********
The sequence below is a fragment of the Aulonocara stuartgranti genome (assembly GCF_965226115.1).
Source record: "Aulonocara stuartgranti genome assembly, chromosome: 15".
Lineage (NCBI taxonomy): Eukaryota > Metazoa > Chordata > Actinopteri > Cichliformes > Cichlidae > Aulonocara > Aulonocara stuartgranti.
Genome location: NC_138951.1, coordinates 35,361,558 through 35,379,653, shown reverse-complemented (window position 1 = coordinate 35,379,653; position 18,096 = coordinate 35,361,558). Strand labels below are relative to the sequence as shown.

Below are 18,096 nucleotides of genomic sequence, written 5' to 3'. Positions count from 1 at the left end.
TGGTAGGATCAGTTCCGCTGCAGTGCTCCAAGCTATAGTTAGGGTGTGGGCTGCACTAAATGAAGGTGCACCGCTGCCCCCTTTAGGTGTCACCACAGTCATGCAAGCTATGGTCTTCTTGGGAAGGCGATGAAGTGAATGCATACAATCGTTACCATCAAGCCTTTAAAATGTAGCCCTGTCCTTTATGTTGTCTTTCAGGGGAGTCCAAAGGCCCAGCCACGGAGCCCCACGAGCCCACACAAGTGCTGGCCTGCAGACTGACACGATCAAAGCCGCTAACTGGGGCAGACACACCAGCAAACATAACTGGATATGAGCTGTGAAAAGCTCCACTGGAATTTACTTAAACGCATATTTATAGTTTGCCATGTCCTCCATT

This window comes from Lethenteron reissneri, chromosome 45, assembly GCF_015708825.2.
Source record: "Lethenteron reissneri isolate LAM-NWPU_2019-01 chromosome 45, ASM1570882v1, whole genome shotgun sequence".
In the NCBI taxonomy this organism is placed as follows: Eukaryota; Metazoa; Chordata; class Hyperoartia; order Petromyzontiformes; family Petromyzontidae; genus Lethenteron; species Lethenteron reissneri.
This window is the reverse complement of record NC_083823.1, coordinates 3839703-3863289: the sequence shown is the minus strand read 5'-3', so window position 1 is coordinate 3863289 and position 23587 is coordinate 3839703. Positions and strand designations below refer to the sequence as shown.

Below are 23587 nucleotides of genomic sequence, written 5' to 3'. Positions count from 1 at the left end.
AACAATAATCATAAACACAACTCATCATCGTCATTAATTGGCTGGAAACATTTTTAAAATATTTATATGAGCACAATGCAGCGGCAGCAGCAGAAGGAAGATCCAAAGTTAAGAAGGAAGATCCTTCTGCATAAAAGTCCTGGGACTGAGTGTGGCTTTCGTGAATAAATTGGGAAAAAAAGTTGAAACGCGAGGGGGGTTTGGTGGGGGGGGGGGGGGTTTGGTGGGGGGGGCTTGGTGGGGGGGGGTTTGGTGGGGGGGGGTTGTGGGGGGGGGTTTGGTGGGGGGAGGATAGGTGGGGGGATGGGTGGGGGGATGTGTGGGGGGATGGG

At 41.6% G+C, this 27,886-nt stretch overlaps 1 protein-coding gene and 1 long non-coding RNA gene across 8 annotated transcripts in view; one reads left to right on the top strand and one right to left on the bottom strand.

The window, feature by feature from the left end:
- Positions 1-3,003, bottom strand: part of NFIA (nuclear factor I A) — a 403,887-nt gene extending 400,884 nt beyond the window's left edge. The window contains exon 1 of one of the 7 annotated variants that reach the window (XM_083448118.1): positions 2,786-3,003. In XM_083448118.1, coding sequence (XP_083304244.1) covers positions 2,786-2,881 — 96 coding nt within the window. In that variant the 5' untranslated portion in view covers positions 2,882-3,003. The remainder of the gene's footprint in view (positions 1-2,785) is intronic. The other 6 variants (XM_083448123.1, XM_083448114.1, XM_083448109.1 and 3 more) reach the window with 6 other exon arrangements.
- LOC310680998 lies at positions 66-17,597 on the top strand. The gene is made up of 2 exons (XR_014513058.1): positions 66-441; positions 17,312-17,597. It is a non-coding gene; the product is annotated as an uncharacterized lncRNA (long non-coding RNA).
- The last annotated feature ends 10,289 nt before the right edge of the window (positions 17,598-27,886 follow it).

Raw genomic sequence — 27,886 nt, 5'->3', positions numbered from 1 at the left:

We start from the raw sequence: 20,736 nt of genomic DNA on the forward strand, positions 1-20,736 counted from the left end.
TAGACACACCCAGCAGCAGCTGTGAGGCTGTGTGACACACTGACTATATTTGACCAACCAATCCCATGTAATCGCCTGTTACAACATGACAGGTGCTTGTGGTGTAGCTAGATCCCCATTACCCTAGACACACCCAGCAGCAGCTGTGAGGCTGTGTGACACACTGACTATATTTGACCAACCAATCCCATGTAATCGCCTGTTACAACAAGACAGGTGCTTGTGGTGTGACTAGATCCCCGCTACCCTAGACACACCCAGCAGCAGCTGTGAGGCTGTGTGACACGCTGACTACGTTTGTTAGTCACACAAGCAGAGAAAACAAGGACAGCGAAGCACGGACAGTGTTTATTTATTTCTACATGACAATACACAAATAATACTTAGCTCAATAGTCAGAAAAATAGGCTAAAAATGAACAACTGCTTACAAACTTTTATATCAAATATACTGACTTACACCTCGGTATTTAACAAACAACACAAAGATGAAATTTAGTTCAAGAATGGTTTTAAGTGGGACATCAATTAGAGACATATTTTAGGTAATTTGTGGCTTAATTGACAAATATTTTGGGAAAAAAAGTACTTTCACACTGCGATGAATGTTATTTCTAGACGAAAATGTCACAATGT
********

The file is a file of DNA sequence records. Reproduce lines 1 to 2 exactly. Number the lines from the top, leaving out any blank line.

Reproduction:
The sequence below is a fragment of the Aulonocara stuartgranti genome (assembly GCF_965226115.1).
Source record: "Aulonocara stuartgranti genome assembly, chromosome: 15".